one of my colleagues informed me as I was explaining how amazing this simple relationship-builder was beginning to appear to me.
In our meeting, I learned many things. Her daughter is an art teacher, and she gave me the scoop on the Alternative Teaching Licensing process. She herself is a community arts advocate, and her family had been living in the area for the past 40 years (very uncommon with our current population boom). She shared some arts opportunities that I scribbled feverishly in my notebook. For a living, she was a financial adviser, something that can be a useful resource for a right-brained couple that wants to buy a house someday. At the end of our meeting she said in an almost motherly tone:
“You know, the next time someone is interested in the work that you do, like I am- you should ask them to meet for coffee! You never know what you can learn from each other, and what opportunities can be made. Call me anytime.”
My most recent and striking meeting for coffee was yesterday morning. I had recently discovered a community entity that was right in line with all of the things I’m passionate about: community arts, urban gardening, sharing skills, sustainable living, and a general “Fuck the man, I’ll do this myself!” attitude.
Having gained some confidence in my most recent new interactions, I decided to reach out. I essentially said something like, “I love what you’re doing! Can we meet for coffee?” and they responded with something like, “Absolutely! Come on over!”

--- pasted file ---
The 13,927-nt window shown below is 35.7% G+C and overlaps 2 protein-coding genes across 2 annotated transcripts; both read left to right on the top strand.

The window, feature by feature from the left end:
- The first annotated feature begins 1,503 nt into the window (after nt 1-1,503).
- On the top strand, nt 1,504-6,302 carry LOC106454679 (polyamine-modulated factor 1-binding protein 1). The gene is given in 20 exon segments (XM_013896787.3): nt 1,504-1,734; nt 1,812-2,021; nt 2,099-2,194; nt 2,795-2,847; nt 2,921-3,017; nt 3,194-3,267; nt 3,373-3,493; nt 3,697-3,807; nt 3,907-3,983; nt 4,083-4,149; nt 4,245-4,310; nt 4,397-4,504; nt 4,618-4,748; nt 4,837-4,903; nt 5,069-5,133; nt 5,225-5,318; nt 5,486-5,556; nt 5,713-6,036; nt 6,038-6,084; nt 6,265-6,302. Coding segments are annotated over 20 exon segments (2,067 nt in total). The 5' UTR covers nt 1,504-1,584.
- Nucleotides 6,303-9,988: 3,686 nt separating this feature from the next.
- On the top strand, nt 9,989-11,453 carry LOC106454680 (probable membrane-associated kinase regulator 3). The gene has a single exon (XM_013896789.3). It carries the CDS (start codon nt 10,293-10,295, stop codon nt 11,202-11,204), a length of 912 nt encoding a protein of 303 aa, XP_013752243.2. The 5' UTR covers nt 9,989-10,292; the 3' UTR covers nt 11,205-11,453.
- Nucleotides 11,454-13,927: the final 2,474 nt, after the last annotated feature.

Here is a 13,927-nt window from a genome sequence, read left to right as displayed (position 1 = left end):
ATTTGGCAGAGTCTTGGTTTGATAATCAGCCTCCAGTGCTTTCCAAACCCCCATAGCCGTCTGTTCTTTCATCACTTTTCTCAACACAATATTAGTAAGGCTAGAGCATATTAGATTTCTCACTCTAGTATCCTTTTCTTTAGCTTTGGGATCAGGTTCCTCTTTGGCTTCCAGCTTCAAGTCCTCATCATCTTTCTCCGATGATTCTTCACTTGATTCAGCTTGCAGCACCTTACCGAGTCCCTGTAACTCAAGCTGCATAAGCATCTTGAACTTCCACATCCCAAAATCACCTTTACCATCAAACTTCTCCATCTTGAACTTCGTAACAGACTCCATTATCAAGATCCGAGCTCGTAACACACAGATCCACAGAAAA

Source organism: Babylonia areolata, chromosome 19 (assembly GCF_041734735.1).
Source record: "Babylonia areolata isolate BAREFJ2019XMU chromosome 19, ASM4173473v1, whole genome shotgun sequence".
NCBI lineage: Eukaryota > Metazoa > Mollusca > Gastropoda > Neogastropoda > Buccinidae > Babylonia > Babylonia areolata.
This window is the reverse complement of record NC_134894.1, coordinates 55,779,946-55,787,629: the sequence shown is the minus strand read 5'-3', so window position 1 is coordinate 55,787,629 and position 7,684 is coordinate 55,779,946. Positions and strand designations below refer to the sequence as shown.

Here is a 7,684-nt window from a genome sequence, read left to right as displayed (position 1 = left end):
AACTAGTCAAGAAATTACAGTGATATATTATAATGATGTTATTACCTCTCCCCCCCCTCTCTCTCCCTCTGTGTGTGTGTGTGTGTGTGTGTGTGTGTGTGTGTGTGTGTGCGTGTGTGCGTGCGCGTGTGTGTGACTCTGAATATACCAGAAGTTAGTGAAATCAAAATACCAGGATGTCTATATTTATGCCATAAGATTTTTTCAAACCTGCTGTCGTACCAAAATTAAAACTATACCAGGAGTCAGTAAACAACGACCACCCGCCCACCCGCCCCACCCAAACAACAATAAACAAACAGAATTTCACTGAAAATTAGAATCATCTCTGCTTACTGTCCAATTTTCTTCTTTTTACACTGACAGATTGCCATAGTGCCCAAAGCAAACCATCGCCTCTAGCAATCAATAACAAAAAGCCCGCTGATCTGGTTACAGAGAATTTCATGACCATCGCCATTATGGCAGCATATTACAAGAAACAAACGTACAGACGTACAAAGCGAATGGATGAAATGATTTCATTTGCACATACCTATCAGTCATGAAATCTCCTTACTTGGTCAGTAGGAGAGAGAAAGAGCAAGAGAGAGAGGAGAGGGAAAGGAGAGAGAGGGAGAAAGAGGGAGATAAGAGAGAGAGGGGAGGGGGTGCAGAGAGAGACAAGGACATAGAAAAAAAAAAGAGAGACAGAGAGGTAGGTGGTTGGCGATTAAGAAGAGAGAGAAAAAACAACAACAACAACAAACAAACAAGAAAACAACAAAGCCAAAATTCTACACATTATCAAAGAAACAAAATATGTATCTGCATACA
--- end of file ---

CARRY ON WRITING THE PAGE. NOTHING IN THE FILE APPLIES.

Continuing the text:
As a result I ended up beginning my day, with coffee no less, involved in a Skillshare where we learned/participating in the building of a giant recycled light bulb sculpture, to be installed in the Colorado Springs Utilities building. Simultaneously if you desired, you could participate in a drawing workshop, garden maintenance, or learning how to rebuild old windows that needed replacing.
I met so many passionate people working within their chosen creative field, eager to connect.
It was in that moment that I realized that by simply asking- as well as saying an enthusiastic “yes!” you can open up a plethora of positive opportunities, and experiences.
Can we fake it til we make it? Science says yes. Amy Cuddy, Social Psychologist behind one of my favorite TED Talks of all time, “Your Body Language Shapes Who You Are” beautifully presents her research on how our body language not only affects who we are and how others perceive us, but our body language affects our physical body chemistry as well. Not only can you fake it til’ you make it, but you can fake it until you’re transformed into it. Introverts rejoice!
While I encourage you to watch her talk, I’ll leave you with her powerful closing words:
“So when I tell people about this, that our bodies change our minds and our minds can change our behavior, and our behavior can change our outcomes, they say to me, “It feels fake, right?”
So I said, “Fake it till you make it.”
(you might be thinking) It’s not me. I don’t want to get there and then still feel like a fraud. I don’t want to feel like an impostor. I don’t want to get there only to feel like I’m not supposed to be here. ”
And that really resonated with me…and so I want to say to you, don’t fake it till you make it. Fake it till you become it. Do it enough until you actually become it and internalize.”
Interested in the creative endeavors of Studio 2 owner Meghan Hollister?
Follow her on Instagram: (@studiono2)
Studio 2 on Facebook: (@studiono2)
Or if you’re local, why don’t we meet for coffee? 😉